The Old-Time Herald Volume 10, Number 9

Encountering the Akonting:
A Cultural Exchange

By Greg C. Adams and Paul Sedgwick

We traveled thousands of miles to this small village to meet under the canopy of a huge mango tree. We traveled to learn about the banjo’s history, in part by learning to play the akonting. We traveled to Africa, because this is where the banjo got its “ring.”

Photo by Greg C. Adams
Click here for a video clip from the Akonting Center.

From July 14-16, 2006, we were members of a group of European, American, and Senegambian musicians who met in Mandinary, Gambia to participate in the First International Conference on the African Origins of the Banjo. Although each of the Western musicians had his or her own personal reasons for making the long trip to West Africa, we all met for one central purpose—to study a distinct African lute called the akonting. Our attendance also marked the opening of a newly-established music and education center, the Akonting Center for Senegambian Folk Music. The conference gave the group of travelers a chance to learn firsthand about the akonting and discuss its relationship to the banjo, and to engage with Gambian citizens in a symbolic and meaningful cultural exchange.

The Gambia

When stepping off of the airplane and walking on the tired earth of this tiny country, it is striking how much civilization has worn away the jungle. Daniel Laemouahuma Jatta, our Gambian colleague and friend acknowledged that, even in his time, much of the ancient jungle had been removed to make way for progress. Daniel was born and raised in Mandinary, Gambia, educated in the United States and is currently a resident of Sweden. He was now welcoming his international friends to his homeland. 

In Gambia, progress arrives in punctuated intervals and is never guaranteed to stand the test of time. The skeletons of tracts of unfinished homes stood baking and crumbling in the hot sun all along the main road leading away from the airport. A country on the edge of poverty and rooted firmly in many African and non-African cultures, Gambia is Africa’s smallest country geographically, a sliver of a country tightly hugging the River Gambia from the Atlantic Ocean in the west for about two hundred miles inland. But, it is by and large a happy and a tolerant place. Locally produced food is abundant, and, according to African tradition, shared freely. The dominant Muslim culture is moderate and willing to coexist happily with divergent religions and their practices.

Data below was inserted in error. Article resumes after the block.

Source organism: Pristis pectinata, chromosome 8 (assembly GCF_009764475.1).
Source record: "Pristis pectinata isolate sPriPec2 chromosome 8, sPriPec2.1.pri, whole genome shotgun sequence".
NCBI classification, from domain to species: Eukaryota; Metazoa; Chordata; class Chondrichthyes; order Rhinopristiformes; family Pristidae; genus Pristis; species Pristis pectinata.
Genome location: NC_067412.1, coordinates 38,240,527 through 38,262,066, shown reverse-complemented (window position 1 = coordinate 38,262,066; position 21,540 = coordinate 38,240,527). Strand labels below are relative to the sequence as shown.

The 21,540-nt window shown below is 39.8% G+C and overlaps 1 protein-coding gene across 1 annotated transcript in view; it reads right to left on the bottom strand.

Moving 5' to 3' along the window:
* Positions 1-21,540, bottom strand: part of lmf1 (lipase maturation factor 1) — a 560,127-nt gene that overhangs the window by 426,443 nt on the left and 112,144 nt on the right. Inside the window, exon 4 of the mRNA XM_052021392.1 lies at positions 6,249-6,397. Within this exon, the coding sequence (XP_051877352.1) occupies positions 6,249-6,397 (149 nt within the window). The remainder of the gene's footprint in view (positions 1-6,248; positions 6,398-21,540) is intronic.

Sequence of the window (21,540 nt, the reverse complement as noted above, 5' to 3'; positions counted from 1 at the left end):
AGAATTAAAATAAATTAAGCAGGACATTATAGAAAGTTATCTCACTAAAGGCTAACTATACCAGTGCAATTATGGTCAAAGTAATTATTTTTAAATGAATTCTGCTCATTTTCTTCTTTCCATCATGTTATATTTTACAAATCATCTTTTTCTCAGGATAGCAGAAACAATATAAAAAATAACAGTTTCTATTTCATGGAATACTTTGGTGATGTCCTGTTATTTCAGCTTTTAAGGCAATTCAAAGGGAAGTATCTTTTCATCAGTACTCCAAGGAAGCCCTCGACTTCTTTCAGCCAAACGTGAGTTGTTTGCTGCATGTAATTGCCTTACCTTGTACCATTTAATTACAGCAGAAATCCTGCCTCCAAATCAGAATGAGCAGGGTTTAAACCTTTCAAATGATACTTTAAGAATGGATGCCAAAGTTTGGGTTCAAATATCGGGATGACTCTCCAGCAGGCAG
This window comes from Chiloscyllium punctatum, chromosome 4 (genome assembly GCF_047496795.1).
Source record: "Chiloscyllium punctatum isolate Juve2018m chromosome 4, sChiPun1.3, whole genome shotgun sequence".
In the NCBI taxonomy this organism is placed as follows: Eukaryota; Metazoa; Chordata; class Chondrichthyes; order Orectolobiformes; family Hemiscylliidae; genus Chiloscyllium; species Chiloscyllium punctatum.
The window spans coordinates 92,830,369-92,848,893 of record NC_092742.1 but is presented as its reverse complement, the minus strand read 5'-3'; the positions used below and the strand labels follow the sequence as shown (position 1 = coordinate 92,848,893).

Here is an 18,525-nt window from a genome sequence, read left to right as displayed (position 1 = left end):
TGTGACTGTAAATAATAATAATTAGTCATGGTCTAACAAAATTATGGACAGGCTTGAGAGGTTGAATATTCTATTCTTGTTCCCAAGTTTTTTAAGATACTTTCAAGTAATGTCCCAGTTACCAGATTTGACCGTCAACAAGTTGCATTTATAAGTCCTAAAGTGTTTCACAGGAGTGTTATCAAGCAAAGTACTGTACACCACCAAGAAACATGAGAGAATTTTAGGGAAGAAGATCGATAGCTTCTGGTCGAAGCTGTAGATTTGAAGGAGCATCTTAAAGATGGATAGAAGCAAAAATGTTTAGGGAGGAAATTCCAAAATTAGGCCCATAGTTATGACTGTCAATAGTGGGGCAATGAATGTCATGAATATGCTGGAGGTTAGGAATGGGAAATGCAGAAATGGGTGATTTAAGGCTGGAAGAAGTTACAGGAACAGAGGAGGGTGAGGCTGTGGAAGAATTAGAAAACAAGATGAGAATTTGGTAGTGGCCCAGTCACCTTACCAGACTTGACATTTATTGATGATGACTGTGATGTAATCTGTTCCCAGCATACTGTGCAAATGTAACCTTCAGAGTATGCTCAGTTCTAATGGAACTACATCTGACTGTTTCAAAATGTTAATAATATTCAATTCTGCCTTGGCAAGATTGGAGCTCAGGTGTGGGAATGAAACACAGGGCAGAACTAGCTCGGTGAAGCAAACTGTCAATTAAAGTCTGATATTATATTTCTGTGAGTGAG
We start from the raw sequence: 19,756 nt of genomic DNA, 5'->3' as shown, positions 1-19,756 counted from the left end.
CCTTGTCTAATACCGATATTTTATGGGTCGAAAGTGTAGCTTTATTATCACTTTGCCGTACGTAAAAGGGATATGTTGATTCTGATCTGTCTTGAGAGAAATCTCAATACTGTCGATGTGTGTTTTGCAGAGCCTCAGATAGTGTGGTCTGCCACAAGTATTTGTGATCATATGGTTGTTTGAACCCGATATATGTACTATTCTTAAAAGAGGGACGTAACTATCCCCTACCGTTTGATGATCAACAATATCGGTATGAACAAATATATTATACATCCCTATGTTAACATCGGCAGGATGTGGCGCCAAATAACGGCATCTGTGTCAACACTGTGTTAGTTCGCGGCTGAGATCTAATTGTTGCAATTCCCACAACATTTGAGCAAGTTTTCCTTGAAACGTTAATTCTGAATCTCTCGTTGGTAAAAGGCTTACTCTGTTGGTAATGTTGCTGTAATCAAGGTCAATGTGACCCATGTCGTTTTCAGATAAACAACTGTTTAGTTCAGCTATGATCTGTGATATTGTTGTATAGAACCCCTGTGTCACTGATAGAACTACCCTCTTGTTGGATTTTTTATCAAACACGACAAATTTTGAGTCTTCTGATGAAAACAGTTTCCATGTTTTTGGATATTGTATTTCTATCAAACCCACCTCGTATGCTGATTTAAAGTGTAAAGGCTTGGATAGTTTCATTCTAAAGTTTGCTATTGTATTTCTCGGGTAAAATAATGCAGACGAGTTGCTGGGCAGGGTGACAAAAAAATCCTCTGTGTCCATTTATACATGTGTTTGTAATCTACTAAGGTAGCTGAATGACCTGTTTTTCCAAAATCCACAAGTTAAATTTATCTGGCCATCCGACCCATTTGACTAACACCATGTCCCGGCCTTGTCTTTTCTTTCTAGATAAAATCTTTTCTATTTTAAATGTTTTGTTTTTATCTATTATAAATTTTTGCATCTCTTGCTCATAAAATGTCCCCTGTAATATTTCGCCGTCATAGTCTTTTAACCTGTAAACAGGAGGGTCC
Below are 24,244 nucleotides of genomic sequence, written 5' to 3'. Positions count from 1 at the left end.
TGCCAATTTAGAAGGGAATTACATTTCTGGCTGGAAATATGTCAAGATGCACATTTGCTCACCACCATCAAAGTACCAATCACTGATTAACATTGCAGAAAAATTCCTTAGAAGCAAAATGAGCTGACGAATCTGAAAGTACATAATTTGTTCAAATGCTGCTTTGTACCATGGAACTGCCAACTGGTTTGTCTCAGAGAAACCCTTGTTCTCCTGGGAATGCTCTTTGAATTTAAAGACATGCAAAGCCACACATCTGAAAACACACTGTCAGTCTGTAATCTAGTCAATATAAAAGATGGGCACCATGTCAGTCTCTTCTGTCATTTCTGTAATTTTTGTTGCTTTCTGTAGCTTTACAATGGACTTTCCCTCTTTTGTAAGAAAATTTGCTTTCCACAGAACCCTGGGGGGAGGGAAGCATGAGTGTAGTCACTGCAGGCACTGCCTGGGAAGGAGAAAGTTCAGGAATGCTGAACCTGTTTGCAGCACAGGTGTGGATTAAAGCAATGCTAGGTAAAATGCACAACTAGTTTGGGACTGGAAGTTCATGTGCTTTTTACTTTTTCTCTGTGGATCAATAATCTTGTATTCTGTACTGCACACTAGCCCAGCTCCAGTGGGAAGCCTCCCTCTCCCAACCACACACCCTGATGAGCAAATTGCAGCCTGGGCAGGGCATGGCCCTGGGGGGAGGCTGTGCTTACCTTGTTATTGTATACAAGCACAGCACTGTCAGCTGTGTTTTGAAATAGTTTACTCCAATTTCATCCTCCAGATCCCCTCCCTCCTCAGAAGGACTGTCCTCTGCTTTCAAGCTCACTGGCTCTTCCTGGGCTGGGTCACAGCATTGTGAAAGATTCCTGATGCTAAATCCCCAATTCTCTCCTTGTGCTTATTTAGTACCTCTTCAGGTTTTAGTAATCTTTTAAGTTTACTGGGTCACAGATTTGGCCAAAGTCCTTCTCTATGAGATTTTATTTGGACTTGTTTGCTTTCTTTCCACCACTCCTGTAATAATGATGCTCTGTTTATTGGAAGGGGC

The people are eager to receive guests. Everywhere “Europeans” (a category which includes all “white” people) travel they are greeted with a friendly smile or a fervent appeal to spend money on goods or services. Recently groomed for an African Union summit, that had concluded only days prior to our arrival, the country sparkled. Gambia is one of the most popular destinations for Westerners seeking to learn about West African music.

 As you travel out of the larger villages close to the capital, Banjul, and into the outlying areas, much of the economic dependence upon tourism diminishes and you can relax fully to experience real African village life. So it was in Mandinary, the site of the First International Conference on the African Origins of the Banjo where we met with our European and American counterparts to engage and learn from the Senegambian people.


Si Jamboukan

Yet, of all the Senegambian musicians in attendance, it was the members of Si Jamboukan, from the original Jola homeland of Casamance, who essentially acted as the “host group” for the conference. Their role at the Akonting Center was not only to showcase their musical traditions in performances during the conference, but also to teach the European and American attendees about the akonting and how to play it. Si Jamboukan’s performers included Ekona Jatta playing akonting, Frederic Jatta on drums, Remi Jatta on percussion, Nazer Sambou as dance leader and “caller,” and almost 20 girls dancing and playing the traditional Jola palm stick clappers.


For additional sound files, and photos of the akonting, visit the our special web section The African Akonting and the Origin of the Banjo. Additional information can be found at


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